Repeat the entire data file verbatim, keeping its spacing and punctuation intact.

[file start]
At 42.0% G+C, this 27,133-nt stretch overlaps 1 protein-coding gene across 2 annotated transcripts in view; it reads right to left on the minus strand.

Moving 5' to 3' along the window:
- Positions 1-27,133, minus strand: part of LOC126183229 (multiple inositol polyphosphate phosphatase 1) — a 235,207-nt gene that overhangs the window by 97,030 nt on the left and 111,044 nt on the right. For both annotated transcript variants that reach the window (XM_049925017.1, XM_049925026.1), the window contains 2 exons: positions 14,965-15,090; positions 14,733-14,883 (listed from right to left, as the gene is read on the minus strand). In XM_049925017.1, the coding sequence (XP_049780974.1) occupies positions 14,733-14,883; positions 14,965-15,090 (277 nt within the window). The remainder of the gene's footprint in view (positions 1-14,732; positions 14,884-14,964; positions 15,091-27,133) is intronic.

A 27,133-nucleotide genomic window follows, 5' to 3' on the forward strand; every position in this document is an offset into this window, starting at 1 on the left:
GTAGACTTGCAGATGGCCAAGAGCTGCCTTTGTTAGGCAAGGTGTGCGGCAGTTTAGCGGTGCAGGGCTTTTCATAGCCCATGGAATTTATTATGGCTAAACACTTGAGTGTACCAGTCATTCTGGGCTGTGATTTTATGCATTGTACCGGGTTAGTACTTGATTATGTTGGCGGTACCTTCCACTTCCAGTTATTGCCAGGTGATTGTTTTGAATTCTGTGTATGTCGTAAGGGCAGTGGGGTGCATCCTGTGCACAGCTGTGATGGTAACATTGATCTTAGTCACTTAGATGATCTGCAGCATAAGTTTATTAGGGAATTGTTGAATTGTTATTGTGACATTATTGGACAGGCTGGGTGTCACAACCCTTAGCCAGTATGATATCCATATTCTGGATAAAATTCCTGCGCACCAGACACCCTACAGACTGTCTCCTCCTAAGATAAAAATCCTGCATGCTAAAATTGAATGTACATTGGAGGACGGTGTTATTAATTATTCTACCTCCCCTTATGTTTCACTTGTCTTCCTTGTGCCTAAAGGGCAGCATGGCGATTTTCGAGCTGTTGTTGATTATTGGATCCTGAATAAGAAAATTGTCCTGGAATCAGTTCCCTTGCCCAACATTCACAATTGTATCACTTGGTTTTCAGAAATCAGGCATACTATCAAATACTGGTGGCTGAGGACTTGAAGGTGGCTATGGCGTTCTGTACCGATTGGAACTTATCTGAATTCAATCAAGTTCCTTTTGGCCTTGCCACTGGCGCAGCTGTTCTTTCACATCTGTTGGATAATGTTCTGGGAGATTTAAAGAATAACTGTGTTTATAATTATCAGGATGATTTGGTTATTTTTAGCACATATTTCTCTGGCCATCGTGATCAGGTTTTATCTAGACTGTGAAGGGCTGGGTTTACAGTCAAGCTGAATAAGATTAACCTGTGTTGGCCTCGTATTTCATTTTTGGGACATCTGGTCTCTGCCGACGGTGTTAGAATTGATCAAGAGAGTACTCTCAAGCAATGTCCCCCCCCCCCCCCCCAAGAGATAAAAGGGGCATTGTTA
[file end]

At 42.0% G+C, this 27,133-nt stretch overlaps 1 protein-coding gene across 2 annotated transcripts in view; it reads right to left on the minus strand.

Moving 5' to 3' along the window:
- Positions 1-27,133, minus strand: part of LOC126183229 (multiple inositol polyphosphate phosphatase 1) — a 235,207-nt gene that overhangs the window by 97,030 nt on the left and 111,044 nt on the right. For both annotated transcript variants that reach the window (XM_049925017.1, XM_049925026.1), the window contains 2 exons: positions 14,965-15,090; positions 14,733-14,883 (listed from right to left, as the gene is read on the minus strand). In XM_049925017.1, the coding sequence (XP_049780974.1) occupies positions 14,733-14,883; positions 14,965-15,090 (277 nt within the window). The remainder of the gene's footprint in view (positions 1-14,732; positions 14,884-14,964; positions 15,091-27,133) is intronic.

A 27,133-nucleotide genomic window follows, 5' to 3' on the forward strand; every position in this document is an offset into this window, starting at 1 on the left:
GTAGACTTGCAGATGGCCAAGAGCTGCCTTTGTTAGGCAAGGTGTGCGGCAGTTTAGCGGTGCAGGGCTTTTCATAGCCCATGGAATTTATTATGGCTAAACACTTGAGTGTACCAGTCATTCTGGGCTGTGATTTTATGCATTGTACCGGGTTAGTACTTGATTATGTTGGCGGTACCTTCCACTTCCAGTTATTGCCAGGTGATTGTTTTGAATTCTGTGTATGTCGTAAGGGCAGTGGGGTGCATCCTGTGCACAGCTGTGATGGTAACATTGATCTTAGTCACTTAGATGATCTGCAGCATAAGTTTATTAGGGAATTGTTGAATTGTTATTGTGACATTATTGGACAGGCTGGGTGTCACAACCCTTAGCCAGTATGATATCCATATTCTGGATAAAATTCCTGCGCACCAGACACCCTACAGACTGTCTCCTCCTAAGATAAAAATCCTGCATGCTAAAATTGAATGTACATTGGAGGACGGTGTTATTAATTATTCTACCTCCCCTTATGTTTCACTTGTCTTCCTTGTGCCTAAAGGGCAGCATGGCGATTTTCGAGCTGTTGTTGATTATTGGATCCTGAATAAGAAAATTGTCCTGGAATCAGTTCCCTTGCCCAACATTCACAATTGTATCACTTGGTTTTCAGAAATCAGGCATACTATCAAATACTGGTGGCTGAGGACTTGAAGGTGGCTATGGCGTTCTGTACCGATTGGAACTTATCTGAATTCAATCAAGTTCCTTTTGGCCTTGCCACTGGCGCAGCTGTTCTTTCACATCTGTTGGATAATGTTCTGGGAGATTTAAAGAATAACTGTGTTTATAATTATCAGGATGATTTGGTTATTTTTAGCACATATTTCTCTGGCCATCGTGATCAGGTTTTATCTAGACTGTGAAGGGCTGGGTTTACAGTCAAGCTGAATAAGATTAACCTGTGTTGGCCTCGTATTTCATTTTTGGGACATCTGGTCTCTGCCGACGGTGTTAGAATTGATCAAGAGAGTACTCTCAAGCAATGTCCCCCCCCCCCCCCCCAAGAGATAAAAGGGGCATTGTTA